The highly anticipated Consumer Electronics Show in Las Vegas had a decidedly different feel this year.
The trade show, which wrapped up January 8, was significantly smaller than pre-pandemic days and featured multiple Covid precautions. All U.S.-based attendees were required to show proof of vaccination either using the CLEAR Health Pass or by showing a hard copy or digital vaccine record. Meanwhile, international travelers were also required to show proof of vaccination, plus a negative COVID test taken no more than one day before departure.
Despite such measures, the industry event was a welcome sign of the future, as technology innovators, media and buyers came together in-person to get a glimpse of the future.
“CES was definitely quieter this year, but that allowed more time to play and experiment with what was on [display],” Carl Orsbourn, co-author of the book Delivering the Digital Restaurant, told The Food Institute.
“The CES show floor buzzed with the joy of human interaction and a five-sense innovation experience with products that will redefine our future,” said Gary Shapiro, CEO, Consumer Technology Association (the owner and producer of CES) in a press release.
There were 2,300 exhibitors at the event, even with last-minute, in-person cancellations from a few major companies like Amazon. Approximately 45,000 attendees from 119 countries attended the show, a steep drop from the 170,000 in January 2020.
Food technology companies utilize CES as an opportunity to introduce their products to potential retail buyers and the media. While there were few turn-your-head food technologies shown, several companies stood out for products that could have a significant impact on the food business.
Food-tech startup Beyond Honeycomb, for instance, unveiled a product that could combat the labor shortage in restaurants.
“Beyond Honeycomb stood out,” Orsbourn said. It’s “a molecular testing utensil sensor kit that enables a robot, through AI, to learn a recipe within 48 hours. This … once rolled out, will enable restaurants to roll out new innovative recipes much faster to multiunit restaurants across their network.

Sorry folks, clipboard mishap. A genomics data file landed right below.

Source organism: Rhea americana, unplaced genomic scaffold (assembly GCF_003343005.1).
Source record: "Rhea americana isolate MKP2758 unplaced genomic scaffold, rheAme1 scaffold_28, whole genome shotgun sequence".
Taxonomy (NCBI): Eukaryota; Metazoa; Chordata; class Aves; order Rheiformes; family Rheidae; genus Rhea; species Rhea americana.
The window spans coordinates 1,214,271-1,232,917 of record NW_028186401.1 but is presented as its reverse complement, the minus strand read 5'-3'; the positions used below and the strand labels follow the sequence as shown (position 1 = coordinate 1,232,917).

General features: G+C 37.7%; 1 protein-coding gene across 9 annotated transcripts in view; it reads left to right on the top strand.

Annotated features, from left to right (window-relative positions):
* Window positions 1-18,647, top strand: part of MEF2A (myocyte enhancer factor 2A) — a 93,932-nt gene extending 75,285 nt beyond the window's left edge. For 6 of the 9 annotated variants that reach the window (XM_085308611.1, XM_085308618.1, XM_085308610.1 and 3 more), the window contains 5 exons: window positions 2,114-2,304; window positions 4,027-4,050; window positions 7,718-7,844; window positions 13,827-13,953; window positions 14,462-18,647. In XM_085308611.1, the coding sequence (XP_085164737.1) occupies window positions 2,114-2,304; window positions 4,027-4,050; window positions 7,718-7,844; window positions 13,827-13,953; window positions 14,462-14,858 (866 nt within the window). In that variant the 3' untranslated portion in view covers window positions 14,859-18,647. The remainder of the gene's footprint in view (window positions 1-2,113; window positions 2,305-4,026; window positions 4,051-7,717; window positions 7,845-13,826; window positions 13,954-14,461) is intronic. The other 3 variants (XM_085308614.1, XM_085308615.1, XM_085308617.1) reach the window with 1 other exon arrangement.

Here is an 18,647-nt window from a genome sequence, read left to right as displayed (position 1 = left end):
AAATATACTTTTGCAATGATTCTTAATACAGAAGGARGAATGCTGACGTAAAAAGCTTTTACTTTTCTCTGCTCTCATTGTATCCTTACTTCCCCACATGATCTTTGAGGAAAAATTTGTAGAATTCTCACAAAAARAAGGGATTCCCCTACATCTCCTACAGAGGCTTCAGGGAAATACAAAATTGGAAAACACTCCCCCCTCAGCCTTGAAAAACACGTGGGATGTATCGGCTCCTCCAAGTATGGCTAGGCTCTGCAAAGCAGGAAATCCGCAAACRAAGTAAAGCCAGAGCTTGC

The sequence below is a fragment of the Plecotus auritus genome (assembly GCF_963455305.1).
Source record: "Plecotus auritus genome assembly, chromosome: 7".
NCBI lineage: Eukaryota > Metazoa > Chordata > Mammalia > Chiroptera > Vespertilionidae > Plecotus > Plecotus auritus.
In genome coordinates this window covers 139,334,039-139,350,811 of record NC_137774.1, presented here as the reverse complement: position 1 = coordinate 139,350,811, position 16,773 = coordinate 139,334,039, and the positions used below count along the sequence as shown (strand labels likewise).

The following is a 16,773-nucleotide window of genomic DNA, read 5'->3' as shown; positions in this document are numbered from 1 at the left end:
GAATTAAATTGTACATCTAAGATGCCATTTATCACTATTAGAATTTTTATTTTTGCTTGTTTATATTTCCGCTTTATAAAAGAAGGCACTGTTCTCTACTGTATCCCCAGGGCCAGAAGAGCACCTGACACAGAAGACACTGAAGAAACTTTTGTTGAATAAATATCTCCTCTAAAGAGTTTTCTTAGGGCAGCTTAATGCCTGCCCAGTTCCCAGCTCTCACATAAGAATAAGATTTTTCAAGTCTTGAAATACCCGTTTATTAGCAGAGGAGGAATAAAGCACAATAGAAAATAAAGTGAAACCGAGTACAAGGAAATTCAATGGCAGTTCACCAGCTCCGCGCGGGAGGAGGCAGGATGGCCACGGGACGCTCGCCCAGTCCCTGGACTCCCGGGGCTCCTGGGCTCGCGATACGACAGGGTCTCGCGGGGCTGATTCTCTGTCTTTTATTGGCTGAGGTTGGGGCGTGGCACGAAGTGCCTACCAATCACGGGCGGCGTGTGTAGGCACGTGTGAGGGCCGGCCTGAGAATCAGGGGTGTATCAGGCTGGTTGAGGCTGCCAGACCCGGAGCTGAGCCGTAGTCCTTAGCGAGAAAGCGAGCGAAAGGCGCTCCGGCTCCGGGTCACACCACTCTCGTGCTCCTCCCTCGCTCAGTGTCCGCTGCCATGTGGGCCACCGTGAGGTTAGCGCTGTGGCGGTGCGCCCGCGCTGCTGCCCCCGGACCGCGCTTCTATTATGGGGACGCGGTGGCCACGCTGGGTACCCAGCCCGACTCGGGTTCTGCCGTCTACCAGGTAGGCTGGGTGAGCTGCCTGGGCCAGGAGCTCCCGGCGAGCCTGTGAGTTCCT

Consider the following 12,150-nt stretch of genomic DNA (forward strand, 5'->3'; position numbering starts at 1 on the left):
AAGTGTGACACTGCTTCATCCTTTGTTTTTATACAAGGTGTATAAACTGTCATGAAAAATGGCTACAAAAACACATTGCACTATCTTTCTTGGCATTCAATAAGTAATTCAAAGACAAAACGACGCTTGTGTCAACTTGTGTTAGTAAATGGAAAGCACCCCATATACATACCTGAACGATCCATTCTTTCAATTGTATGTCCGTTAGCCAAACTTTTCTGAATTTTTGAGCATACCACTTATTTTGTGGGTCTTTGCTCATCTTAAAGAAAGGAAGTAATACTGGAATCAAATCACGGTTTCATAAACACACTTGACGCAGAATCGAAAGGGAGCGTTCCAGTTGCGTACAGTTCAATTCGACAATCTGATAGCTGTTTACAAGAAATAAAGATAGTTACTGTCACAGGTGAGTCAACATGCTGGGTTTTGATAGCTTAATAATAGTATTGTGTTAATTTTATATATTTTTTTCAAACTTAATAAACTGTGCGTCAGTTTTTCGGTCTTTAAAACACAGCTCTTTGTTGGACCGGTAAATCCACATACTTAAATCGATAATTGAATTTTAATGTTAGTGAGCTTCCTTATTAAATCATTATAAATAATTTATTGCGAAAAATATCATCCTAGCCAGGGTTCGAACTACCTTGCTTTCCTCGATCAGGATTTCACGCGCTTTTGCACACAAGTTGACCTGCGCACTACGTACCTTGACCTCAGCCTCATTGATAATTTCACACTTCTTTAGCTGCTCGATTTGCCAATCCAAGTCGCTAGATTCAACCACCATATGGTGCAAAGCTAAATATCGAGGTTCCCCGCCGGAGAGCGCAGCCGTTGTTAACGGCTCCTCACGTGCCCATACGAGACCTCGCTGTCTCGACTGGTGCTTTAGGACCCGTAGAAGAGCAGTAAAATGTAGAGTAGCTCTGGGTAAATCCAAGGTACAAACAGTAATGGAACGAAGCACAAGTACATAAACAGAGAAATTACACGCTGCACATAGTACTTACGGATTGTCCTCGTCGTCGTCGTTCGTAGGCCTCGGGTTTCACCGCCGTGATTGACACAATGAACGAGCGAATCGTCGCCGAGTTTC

“Beyond Honeycomb shows us that, when we talk robotics in kitchens, it’s far more than just the equipment that makes the food, it’s the intelligence that learns recipes and creates consistently executable dishes every time. That’s something that is particularly difficult to achieve in such a high turnover labor environment.”
Orbisk, meanwhile, displayed a system that can reduce food waste in foodservice, helping operators better plan purchasing and production. Its machine recognizes what food is being thrown away through a simple photograph, determines the quantity and records what time of day it’s discarded. A dashboard is then created to help the operator plan better.
Here were some of the other noteworthy food-related exhibitors at CES this year:
- HeroLabs: A system that makes bread and other baked goods into nutrient-dense food
- Hexagro Urban Farming: A modular and scalable vertical farming system, from Italy
- Lang Beverages: A water filtration system that adds minerals and flavor back in, from Switzerland
- MycoTechnology: A system that harnesses the metabolic energy of mushrooms to create food ingredients
- Nature’s Fynd: Creates Fy, a nutritional fungi protein
Ron Tanner, currently a senior advisor for The Food Institute, has observed and reported on the food industry for more than four decades, including 33 years with the Specialty Food Association. He has also presented hundreds of educational programs about the industry.